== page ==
Bankruptcy, Liquidity, and Recession
By BEN S. BERNANKE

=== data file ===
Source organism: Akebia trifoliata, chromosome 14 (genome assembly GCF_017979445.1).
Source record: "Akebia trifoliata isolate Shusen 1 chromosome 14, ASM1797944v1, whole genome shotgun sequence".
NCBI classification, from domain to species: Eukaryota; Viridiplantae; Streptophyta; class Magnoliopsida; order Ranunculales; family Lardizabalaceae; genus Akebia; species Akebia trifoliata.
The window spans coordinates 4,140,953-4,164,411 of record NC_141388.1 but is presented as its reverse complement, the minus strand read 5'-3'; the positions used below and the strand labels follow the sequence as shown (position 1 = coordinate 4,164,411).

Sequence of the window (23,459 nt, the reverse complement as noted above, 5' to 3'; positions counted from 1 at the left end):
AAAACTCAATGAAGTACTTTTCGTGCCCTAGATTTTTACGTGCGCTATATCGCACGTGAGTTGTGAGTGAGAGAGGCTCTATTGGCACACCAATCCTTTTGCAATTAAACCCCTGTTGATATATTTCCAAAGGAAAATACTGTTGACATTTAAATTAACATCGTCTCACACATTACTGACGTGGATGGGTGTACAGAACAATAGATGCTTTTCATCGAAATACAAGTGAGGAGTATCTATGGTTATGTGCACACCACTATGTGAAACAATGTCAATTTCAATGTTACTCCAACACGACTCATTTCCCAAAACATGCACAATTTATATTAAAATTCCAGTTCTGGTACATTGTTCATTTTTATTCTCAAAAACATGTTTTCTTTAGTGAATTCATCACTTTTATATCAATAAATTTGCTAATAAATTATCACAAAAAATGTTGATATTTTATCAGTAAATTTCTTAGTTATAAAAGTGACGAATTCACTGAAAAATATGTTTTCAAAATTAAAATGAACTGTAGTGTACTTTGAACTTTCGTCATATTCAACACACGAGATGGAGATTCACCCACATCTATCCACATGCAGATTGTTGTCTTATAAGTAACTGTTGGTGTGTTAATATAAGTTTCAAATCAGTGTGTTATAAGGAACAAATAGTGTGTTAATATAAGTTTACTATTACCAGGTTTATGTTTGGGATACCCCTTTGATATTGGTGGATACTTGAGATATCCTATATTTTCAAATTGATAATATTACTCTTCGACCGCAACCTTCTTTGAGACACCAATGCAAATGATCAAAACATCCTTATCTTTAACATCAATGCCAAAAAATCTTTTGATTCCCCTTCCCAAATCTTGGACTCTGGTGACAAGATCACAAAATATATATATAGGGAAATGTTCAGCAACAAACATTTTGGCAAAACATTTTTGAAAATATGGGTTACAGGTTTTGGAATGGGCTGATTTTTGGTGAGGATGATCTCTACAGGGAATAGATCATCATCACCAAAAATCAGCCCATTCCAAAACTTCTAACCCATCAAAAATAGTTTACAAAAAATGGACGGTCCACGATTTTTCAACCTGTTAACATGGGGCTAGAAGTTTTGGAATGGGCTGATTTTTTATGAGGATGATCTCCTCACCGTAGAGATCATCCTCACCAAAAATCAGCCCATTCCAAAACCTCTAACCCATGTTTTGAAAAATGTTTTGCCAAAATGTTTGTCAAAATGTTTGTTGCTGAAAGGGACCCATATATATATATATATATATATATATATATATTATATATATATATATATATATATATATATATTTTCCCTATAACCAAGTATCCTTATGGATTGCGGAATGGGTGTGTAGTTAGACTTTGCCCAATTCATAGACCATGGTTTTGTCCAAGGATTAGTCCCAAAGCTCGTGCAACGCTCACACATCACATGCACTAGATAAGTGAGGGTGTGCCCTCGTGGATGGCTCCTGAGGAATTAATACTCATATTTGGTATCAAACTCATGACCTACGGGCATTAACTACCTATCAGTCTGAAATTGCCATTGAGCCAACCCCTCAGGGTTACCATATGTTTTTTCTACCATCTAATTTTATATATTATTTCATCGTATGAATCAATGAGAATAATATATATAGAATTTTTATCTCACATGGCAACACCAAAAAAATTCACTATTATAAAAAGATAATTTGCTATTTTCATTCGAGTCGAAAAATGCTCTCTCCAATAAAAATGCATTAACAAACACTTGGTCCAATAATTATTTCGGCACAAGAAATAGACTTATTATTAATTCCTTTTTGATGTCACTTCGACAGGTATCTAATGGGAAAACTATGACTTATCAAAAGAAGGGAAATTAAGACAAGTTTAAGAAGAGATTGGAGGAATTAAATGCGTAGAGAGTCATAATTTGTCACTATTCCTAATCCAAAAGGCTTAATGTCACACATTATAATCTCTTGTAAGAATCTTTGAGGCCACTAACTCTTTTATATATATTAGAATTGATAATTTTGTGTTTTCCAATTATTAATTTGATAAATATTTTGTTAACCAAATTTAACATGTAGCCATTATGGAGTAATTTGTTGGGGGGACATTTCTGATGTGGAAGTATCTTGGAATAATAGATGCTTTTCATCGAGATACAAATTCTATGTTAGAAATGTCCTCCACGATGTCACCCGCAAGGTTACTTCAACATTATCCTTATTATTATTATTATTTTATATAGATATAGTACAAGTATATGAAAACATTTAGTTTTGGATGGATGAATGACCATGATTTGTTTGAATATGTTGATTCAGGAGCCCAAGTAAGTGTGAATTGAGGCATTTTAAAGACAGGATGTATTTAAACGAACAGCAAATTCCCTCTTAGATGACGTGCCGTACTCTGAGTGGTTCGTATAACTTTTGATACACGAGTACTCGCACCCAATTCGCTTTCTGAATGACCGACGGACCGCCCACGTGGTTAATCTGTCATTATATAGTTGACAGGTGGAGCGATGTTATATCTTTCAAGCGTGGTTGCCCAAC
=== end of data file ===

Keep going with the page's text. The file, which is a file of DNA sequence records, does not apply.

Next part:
This paper examines the possibility that the economy-wide level of bankruptcy risk plays a structural role in the propagation of recessions. The argument is as follows: Bankruptcy imposes net social costs, so that all agents have an interest in avoiding it. Consumers and firms do this by being careful to retain sufficient liquid assets to meet fixed expenses; banks and other lenders, by being selective in choosing borrowers and limiting the size of loans. The onset of recession strains the system by reducing the flow of income available to meet current obligations and by increasing uncertainty about future liquidity needs. There is a general attempt to insure solvency which leads to a reduced demand for consumer and producer durables-which may in turn generate further income reductions. I find that this story helps explain some features of recession. It is largely but not entirely supported by the available evidence.
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